Routing the left wing, Howe’s main force approached the center and right wing of the American line. The inexperienced American troops panicked and fled toward more secure positions on the Brooklyn Heights. American General William (“Lord Stirling”) Alexander led a spirited defense against the closing British pincers, allowing fleeing Continentals to make it safely to the Brooklyn fortifications.

As Washington’s troops regrouped from near annihilation, a heavy rain began to fall for the next two days. This provided Washington an opportunity to save his army. He knew that the British would besiege his position, as opposed to making a hasty and possibly costly frontal assault. The rain delayed such siege operations. He sent orders to gather up all watercraft between Brooklyn and Manhattan, and by August 29, he was ready to execute. At nightfall, Washington moved his entire army, including the artillery, over the East River from Brooklyn to Manhattan, evading the British trap. George Washington and his Continental Army would live to fight another day.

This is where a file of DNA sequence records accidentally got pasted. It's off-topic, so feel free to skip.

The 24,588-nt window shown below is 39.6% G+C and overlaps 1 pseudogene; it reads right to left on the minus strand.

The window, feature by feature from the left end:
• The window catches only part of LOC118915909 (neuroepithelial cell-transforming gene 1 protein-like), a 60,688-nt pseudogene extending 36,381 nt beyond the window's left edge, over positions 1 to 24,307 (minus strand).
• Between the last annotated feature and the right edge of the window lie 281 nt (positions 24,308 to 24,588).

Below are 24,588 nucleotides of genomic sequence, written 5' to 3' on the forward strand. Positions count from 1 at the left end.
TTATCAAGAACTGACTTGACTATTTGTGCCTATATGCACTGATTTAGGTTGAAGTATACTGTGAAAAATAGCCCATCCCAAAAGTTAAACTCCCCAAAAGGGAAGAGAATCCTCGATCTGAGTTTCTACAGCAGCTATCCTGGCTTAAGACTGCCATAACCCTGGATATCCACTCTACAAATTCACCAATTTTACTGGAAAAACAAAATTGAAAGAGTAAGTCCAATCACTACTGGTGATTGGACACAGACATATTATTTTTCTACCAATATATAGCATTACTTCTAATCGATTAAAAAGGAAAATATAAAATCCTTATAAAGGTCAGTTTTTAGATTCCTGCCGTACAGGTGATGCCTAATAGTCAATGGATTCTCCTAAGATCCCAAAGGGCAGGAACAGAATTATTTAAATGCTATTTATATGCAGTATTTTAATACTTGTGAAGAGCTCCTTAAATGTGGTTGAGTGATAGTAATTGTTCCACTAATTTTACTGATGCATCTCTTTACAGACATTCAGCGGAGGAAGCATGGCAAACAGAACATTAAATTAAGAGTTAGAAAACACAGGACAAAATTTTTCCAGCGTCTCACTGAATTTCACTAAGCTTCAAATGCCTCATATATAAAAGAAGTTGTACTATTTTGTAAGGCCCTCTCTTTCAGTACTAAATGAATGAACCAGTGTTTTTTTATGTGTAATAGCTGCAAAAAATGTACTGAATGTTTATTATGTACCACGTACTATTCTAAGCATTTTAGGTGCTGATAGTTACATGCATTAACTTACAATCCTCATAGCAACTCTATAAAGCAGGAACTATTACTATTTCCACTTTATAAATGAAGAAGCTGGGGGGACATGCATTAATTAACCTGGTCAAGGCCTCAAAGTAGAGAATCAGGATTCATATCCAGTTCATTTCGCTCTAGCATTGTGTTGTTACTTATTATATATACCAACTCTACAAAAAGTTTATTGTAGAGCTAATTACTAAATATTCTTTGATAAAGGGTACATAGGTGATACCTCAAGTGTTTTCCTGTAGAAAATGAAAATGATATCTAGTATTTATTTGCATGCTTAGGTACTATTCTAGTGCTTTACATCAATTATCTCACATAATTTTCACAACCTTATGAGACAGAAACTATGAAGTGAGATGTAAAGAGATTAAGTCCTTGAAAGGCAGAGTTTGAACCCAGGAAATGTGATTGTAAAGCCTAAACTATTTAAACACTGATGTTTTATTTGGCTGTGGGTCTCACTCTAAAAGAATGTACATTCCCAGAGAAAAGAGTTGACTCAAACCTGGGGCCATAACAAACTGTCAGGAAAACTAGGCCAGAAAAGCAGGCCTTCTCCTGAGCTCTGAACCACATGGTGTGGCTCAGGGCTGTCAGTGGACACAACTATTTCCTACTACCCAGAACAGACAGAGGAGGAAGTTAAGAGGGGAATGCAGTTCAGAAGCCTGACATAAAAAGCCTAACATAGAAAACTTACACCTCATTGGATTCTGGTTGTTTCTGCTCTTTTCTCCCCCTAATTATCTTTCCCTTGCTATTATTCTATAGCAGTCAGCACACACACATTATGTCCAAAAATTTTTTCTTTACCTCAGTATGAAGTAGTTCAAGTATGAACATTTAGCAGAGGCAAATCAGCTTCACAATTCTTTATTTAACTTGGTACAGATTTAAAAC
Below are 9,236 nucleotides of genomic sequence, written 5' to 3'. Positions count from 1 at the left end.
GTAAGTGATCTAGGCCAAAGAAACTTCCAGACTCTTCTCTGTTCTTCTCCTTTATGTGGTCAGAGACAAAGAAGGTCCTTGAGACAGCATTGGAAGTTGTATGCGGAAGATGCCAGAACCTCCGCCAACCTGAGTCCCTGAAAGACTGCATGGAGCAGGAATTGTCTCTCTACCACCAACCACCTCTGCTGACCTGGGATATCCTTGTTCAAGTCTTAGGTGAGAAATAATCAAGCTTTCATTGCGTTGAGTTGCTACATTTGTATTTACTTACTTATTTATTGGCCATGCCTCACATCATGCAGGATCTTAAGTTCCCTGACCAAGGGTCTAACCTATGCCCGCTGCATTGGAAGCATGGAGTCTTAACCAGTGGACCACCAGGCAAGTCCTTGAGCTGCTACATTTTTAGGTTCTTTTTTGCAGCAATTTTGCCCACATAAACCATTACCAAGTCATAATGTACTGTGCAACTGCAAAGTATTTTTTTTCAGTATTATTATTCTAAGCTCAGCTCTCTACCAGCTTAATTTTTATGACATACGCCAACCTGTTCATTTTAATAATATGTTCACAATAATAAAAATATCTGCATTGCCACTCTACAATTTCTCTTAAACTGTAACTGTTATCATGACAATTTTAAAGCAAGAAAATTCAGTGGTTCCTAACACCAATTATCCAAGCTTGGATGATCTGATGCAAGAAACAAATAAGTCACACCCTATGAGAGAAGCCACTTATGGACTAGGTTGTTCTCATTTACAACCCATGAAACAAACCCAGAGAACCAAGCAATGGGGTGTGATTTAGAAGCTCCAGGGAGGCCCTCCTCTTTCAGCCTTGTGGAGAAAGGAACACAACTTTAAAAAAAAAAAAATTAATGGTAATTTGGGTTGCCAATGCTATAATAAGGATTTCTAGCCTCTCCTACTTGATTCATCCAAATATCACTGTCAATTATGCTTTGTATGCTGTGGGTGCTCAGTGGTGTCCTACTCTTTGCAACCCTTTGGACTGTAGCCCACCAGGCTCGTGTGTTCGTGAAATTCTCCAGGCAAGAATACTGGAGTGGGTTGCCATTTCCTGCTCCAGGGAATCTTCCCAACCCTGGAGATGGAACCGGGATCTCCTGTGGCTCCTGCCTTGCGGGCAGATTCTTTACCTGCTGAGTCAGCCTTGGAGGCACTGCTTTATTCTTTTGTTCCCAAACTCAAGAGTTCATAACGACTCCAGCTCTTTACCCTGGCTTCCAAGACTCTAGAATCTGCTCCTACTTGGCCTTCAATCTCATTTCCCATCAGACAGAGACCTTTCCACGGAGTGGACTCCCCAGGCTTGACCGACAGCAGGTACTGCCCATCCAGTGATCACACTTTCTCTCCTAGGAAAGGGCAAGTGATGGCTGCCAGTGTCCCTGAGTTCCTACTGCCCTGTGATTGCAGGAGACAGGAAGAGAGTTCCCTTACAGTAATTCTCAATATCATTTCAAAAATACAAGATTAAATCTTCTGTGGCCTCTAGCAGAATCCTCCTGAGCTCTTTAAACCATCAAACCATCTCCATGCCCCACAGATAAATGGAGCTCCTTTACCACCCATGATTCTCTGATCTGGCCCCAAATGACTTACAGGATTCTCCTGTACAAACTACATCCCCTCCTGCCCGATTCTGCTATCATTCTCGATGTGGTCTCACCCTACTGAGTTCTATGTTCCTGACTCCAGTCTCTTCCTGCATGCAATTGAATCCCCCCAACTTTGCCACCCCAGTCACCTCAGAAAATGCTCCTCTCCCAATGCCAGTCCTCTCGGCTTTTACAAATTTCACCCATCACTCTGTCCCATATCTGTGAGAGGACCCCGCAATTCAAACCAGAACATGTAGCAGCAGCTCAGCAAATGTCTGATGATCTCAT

The battle and the subsequent evacuation operations showed leaders both in London and Philadelphia that George Washington might not have the battlefield experience of his adversaries, but they also made clear that he did have a determination and ingenuity that would ensure the survival of the fragile Continental Army, critical to securing America’s independence.


christian soldier said...

He was an humble man-and a Christian...this is part of a prayer from his prayer journal...

O most glorious God...I acknowledge and confess my faults; in the weak and imperfect performance of the duties of this day. I have called on Thee for pardon and forgiveness of sins, but so coldly and carelessly that my prayers are become my sin and stand in need of pardon....
George Washington-about 20 years old...

His enemy stated that his character was a 'wonder of the world'..not a friend --and enemy!!!

Oh that we could find such as he today!!!
Thank you for this post - my friend...

robert verdi said...

I use to live in Brooklyn and its amazing how developed the battlefield now is. Basically there is a sign on a shopping center. Anyway the lesson is never give up.